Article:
| INTERNATIONAL TERRORIST SYMBOLS DATABASE
| Popular Front for the Liberation of Palestine - General Command (1)
Other PFLP – GC Symbols:
Description: To the right of the green map of Israel and the territories is the Arabic word for "return," at the top is "sacrifice" and to the left is "liberation." Two rifles cross in the foreground; between them are the words "General Command." The rifles rest on a banner with Palestinian flags at both ends. The Arabic script on the banner says "The Popular Front for the Liberation of Palestine."
Explanation: The map's depiction in green symbolizes the group's intention to liberate the land it believes should belong to the Palestinians. The guns crossing the map represent the group's militancy and readiness to use violence. The Palestinian flags signify the group's nationalism.
| Name Variations | Overview | Focus of Operations | Major Attacks | Leaders | Ideology | Goals | Methods | Sponsors | U.S.- Related Activities |
The Popular Front for the Liberation of Palestine - General Command (PFLP - GC)
The Damascus-based Popular Front for the Liberation of Palestine-GC splintered from the PFLP in 1968 due to differences between PFLP head George Habash and Ahmad Jibril, who started the new group. Unlike Habash, Jibril was committed to armed struggle and rejected political engagement with other Palestinian factions or a negotiated settlement with Israel.
Funded and materially supported by Syria, the PFLP-GC committed several international terrorist attacks in the 1970s, including the bombing of airliners and Israeli targets worldwide. During the 1980s the organization primarily targeted U.S. and West German interests in Europe, although its fighters also took part in the resistance to the 1982 Israeli invasion of Lebanon. Since the start of the second intifada, the PFLP-GC (now also supported by Iran) has primarily acted as a conduit to Hamas and Islamic Jihad cells in the territories, providing them with anti-aircraft weapons and other heavy arms. The organization has also unsuccessfully attempted attacks in Israel.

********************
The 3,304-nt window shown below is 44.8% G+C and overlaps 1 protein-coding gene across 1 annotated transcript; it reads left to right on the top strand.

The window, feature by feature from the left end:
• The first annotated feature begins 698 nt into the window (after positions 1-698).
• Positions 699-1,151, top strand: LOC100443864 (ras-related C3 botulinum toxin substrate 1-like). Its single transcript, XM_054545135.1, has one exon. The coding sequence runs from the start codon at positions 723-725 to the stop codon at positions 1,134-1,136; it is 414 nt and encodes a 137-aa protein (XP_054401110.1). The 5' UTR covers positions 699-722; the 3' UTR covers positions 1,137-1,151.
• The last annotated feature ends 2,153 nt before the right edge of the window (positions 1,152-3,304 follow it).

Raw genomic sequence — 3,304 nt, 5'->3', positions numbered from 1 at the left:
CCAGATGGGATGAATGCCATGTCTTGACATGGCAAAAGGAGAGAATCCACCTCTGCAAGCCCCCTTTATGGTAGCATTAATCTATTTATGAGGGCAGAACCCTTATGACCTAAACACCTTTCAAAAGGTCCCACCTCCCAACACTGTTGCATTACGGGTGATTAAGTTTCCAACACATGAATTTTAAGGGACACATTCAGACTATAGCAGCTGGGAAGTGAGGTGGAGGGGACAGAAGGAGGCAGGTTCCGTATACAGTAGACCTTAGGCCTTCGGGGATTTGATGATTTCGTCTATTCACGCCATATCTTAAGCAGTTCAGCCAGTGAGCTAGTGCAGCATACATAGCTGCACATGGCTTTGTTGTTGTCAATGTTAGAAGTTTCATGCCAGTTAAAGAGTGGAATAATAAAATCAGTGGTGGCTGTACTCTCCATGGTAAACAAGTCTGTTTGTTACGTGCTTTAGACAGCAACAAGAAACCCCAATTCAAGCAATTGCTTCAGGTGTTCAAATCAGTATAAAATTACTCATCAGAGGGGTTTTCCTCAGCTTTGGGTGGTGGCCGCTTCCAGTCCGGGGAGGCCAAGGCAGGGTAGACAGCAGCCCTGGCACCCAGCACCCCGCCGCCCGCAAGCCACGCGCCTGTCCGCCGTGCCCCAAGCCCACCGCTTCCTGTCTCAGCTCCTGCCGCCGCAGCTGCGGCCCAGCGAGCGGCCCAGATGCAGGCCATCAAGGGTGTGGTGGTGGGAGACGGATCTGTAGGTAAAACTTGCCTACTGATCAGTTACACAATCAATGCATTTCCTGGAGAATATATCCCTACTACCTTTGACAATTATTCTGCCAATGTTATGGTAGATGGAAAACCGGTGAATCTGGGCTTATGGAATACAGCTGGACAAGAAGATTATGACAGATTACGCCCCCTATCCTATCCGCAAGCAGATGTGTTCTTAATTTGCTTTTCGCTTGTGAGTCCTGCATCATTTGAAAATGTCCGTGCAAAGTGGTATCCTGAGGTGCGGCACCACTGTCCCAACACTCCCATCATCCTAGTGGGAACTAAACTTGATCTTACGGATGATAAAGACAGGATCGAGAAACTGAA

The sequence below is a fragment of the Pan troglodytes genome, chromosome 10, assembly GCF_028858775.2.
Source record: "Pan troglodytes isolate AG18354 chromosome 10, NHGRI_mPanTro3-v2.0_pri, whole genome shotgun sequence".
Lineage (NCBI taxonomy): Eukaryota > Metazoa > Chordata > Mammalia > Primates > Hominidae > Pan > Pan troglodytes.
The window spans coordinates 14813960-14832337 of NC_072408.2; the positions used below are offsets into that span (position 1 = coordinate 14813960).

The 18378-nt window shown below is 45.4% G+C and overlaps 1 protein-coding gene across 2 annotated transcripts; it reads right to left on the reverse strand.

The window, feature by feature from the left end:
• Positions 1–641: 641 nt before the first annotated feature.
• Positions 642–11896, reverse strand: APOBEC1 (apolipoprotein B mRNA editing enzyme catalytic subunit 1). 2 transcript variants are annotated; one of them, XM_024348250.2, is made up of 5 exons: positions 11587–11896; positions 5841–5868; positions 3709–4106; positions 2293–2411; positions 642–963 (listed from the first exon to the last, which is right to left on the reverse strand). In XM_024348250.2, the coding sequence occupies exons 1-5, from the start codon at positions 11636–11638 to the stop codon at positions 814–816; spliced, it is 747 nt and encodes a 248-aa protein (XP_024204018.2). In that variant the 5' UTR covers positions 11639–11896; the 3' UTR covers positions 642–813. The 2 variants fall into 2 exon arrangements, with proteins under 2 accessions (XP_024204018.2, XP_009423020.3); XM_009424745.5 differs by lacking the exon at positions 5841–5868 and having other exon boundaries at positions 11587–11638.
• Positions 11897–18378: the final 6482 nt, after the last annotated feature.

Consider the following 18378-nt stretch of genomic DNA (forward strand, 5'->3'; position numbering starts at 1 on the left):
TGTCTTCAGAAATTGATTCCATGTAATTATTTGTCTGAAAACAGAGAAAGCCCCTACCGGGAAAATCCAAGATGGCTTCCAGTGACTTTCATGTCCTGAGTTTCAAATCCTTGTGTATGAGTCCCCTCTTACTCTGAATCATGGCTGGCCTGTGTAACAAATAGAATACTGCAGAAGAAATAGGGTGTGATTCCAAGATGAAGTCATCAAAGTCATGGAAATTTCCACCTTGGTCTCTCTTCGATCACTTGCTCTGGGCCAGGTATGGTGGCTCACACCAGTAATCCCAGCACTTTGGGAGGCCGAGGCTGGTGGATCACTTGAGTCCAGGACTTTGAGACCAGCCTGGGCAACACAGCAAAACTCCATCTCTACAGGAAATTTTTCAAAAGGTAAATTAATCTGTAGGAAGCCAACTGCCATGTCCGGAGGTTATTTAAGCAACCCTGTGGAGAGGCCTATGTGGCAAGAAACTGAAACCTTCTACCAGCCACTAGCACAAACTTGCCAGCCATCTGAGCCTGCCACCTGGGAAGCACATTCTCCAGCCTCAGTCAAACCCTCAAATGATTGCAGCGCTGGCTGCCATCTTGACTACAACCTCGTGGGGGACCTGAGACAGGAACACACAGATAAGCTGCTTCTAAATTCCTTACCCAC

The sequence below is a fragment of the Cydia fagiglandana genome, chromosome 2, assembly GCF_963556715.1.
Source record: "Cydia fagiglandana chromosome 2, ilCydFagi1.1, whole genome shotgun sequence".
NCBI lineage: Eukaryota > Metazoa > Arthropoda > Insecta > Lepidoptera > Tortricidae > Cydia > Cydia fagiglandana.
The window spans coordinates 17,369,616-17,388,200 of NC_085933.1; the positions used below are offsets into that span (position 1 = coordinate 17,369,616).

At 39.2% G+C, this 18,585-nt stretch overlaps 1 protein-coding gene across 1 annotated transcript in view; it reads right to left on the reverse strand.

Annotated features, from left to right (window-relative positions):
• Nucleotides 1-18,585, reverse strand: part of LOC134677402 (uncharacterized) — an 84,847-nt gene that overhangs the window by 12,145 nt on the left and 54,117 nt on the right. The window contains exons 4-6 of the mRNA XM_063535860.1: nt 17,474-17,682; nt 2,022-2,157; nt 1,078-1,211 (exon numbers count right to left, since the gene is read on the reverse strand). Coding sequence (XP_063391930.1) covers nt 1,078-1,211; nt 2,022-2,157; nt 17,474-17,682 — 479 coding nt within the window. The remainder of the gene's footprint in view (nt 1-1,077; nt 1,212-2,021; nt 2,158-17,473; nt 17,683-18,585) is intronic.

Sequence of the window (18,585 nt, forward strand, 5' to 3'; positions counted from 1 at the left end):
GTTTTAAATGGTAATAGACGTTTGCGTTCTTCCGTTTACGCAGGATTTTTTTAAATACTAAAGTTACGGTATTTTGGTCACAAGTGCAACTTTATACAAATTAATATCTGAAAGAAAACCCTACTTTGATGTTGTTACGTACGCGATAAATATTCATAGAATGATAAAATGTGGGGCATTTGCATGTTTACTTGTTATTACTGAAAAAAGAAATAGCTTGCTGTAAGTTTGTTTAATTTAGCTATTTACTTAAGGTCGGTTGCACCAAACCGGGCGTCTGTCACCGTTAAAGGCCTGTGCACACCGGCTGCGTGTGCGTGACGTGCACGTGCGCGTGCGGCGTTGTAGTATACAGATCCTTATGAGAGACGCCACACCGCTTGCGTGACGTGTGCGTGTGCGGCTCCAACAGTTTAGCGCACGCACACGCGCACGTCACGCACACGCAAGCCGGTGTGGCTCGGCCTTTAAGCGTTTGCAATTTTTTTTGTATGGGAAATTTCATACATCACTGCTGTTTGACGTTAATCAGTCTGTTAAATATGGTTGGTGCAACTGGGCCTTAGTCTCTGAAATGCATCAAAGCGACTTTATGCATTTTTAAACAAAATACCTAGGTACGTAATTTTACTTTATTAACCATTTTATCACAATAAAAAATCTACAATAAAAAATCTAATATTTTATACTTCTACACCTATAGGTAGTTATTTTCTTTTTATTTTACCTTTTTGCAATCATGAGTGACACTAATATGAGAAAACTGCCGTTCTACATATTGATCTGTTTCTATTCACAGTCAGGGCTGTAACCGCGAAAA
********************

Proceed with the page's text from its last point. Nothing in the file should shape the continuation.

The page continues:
Focus of Operations
West Bank, Gaza, Israel, Syria, Lebanon, Germany, Sweden
- April 11, 1974: Three suicide bombers near Kiryat Shimona:
18 hostages killed.
- February 27, 1970: Bombed a Swiss airliner en route to Israel:
Founder/Leader: Ahmad Jibril (in Lebanon)
Palestinian nationalist with small Islamic influence
- Achieving Arab unity through the establishment of a Palestinian state in Israel and the territories.
- Paramilitary operations, suicide bombings and unconventional attacks against civilian and military targets.
- Supporting other Palestinian terrorist groups through arms-smuggling and acting as intermediary to Iran.
Syria, Lebanon, Iran, Libya
- April 26, 1988: Bombing of a U.S. military train in Germany.
- Designated by the U.S. as a Foreign Terrorist Organization.